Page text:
CHICAGO (AP) -Michael Patton heard the news and immediately grabbed his phone.
A gunman had just opened fire in a crowded lecture hall at Northern Illinois, and he wanted know where his brother was, so he tried to call.
No luck.
He tried again. And again.
Michael Patton was safe at basketball practice, but his brother was somewhere on campus.
Ricardo Patton was worried, too. On the way home from a recruiting trip, the Huskies' basketball coach knew one son was fine but the whereabouts of Ricardo Jr., a football player, were a mystery.
Cell calls were going nowhere, but finally, after nearly three hours, Michael's phone rang. His brother was on the other end, and the mystery was solved.
``We got lucky,'' Michael Patton said.
No one needs to remind him how lucky.
Northern Illinois will take another step toward normalcy when the Huskies host Western Michigan Tuesday in the first athletic event on campus since the shootings on Feb. 14.
Classes resumed Monday, but getting back to routine won't be easy.
Not when there are white crosses on a knoll. Not when there's crime scene tape outside the auditorium where the gunman opened fire, killing five students before taking his own life. Not when counselors are attending classes, offering to help students.
For a school determined to move on, a basketball game is just a small step. Or, maybe it is more than that.
``I think it's huge,'' coach Ricardo Patton said. ``When you talk about trying to get over as best you can and move forward after such a devastating tragedy, I think it's great to get back to some sense of normalcy as best you can.''
No NIU athletes were among the killed or wounded, although a men's soccer player was in the class during the rampage.
The shootings stirred the elder Patton's memories of the Columbine High School massacre in 1999. He was the head coach at Colorado and one of his players, Josh Townsend, lost a sister. Patton took over 11 months ago at this rural school in DeKalb, Ill., about 65 miles from Chicago.
Senior Shaun Logan had film analysis class the day of the shootings in the lecture hall where they occurred.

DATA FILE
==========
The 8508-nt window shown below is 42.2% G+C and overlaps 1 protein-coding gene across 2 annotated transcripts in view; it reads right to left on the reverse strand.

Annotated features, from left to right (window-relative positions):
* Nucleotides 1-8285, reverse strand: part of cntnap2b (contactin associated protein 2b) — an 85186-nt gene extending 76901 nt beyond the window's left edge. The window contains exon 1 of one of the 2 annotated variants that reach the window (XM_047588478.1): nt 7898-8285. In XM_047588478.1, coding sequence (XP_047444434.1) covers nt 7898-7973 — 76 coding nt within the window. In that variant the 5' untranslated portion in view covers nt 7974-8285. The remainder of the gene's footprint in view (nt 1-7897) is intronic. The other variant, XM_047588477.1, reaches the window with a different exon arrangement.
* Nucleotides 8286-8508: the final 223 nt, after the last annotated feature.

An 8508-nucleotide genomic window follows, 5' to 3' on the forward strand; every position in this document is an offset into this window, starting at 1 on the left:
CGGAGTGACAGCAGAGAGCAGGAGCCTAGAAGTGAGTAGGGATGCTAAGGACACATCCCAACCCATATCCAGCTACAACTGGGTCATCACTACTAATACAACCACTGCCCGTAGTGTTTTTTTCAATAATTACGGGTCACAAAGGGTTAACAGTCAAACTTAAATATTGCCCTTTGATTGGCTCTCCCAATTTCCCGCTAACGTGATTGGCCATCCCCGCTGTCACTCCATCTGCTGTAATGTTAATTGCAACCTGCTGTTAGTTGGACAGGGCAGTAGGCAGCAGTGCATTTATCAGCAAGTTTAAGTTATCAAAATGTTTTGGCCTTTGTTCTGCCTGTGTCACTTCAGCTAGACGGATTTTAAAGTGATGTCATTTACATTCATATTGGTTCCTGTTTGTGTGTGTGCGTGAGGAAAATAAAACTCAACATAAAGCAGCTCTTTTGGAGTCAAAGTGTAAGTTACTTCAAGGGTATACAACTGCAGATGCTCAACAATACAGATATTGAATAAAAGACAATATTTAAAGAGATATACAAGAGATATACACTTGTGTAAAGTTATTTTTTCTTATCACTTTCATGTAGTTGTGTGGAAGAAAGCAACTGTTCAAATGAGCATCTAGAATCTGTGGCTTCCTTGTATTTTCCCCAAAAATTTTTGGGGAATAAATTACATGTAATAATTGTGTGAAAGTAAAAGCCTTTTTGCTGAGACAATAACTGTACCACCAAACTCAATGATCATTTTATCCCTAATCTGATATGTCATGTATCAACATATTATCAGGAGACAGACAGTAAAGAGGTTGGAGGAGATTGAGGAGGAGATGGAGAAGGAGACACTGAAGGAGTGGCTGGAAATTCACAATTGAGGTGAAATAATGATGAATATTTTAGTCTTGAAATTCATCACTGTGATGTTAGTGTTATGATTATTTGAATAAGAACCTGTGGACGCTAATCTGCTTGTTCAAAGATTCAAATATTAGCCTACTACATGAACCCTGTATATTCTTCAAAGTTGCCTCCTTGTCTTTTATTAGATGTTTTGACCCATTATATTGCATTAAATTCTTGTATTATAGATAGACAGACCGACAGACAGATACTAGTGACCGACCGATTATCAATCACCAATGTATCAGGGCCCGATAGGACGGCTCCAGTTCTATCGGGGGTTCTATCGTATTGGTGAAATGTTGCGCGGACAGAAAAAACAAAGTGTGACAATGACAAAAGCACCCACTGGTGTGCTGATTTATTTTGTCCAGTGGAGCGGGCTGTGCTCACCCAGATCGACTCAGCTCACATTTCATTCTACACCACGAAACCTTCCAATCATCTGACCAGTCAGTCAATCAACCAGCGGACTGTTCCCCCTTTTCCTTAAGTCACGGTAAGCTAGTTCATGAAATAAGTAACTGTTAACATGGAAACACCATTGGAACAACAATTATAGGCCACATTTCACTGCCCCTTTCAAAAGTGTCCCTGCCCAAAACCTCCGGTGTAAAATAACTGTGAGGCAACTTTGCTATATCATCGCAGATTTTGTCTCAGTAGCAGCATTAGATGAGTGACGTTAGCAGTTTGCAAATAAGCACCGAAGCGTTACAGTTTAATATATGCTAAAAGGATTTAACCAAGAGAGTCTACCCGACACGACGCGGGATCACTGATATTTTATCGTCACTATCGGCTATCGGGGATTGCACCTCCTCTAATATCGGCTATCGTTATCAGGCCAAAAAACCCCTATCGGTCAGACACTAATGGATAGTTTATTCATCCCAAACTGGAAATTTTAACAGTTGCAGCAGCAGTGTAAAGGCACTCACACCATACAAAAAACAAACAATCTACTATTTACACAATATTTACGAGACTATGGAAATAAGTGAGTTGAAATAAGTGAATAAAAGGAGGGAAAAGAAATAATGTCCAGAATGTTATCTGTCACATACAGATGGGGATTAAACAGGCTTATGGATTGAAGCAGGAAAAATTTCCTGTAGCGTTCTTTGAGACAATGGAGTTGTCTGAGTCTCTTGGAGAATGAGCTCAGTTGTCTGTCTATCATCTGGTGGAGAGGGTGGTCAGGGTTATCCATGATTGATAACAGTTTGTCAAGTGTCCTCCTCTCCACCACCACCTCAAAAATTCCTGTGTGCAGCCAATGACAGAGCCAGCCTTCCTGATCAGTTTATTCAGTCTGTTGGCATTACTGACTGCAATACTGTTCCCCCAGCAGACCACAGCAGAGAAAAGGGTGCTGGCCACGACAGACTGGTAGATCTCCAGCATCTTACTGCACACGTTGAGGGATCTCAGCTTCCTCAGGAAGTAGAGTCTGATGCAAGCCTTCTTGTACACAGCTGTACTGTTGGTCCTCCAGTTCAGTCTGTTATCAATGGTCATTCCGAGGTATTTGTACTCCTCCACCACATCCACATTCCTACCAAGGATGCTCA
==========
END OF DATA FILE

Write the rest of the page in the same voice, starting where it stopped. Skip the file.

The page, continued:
``I was just in there that morning,'' said Logan, a forward. ``If this would have happened any earlier, I would have been in there. So it makes you feel kind of weird.''
Michael Patton's friend was there during the shootings, but she escaped without injury. He has a theater class in that hall, but hasn't been by since then. His class got moved, as did Logan's.
``I don't know if I'd want to go by it, to be honest with you,'' said Michael Patton, a freshman. ``For me, it's just kind of easier to stay away from the area. It makes me think about it a lot more. Hopefully, I won't have to go near that lecture hall.''
There has been an outpouring of support from colleges and pro teams since the shootings. Coaches and administrators got calls from their counterparts at Virginia Tech, where a massacre last spring left 33 dead and dozens injured.
Closer to home, there were moments of silence at college and pro games. The Chicago Bulls wore NIU T-shirts during pregame warmups, and the Chicago Blackhawks sported NIU decals on their helmets. The Chicago White Sox will autograph caps that they wear during Wednesday's exhibition opener against Colorado and ship them to NIU for an auction to benefit the university's February 14 Student Scholarship Fund. They will also auction an autographed NIU jersey and cap along with a White Sox bat and two other signed items on their Web site next month, with the proceeds going toward the scholarship fund.
Western Michigan has been paying tribute, too, wearing NIU ribbons on its jerseys. And, of course, there will be tributes on Tuesday.
This was already a difficult season for the Huskies (6-17, 3-8 Mid-American Conference), even though their most recent game was their best. Two days before the shootings, they beat Akron 88-78 and snapped the Zips' 22-game home winning streak. They were scheduled to host Western Michigan on Feb. 17, but NIU had closed down by then.
When the team returned to practice on Wednesday, the elder Patton noticed ``a level of focus and excitement just getting back around one-another.''

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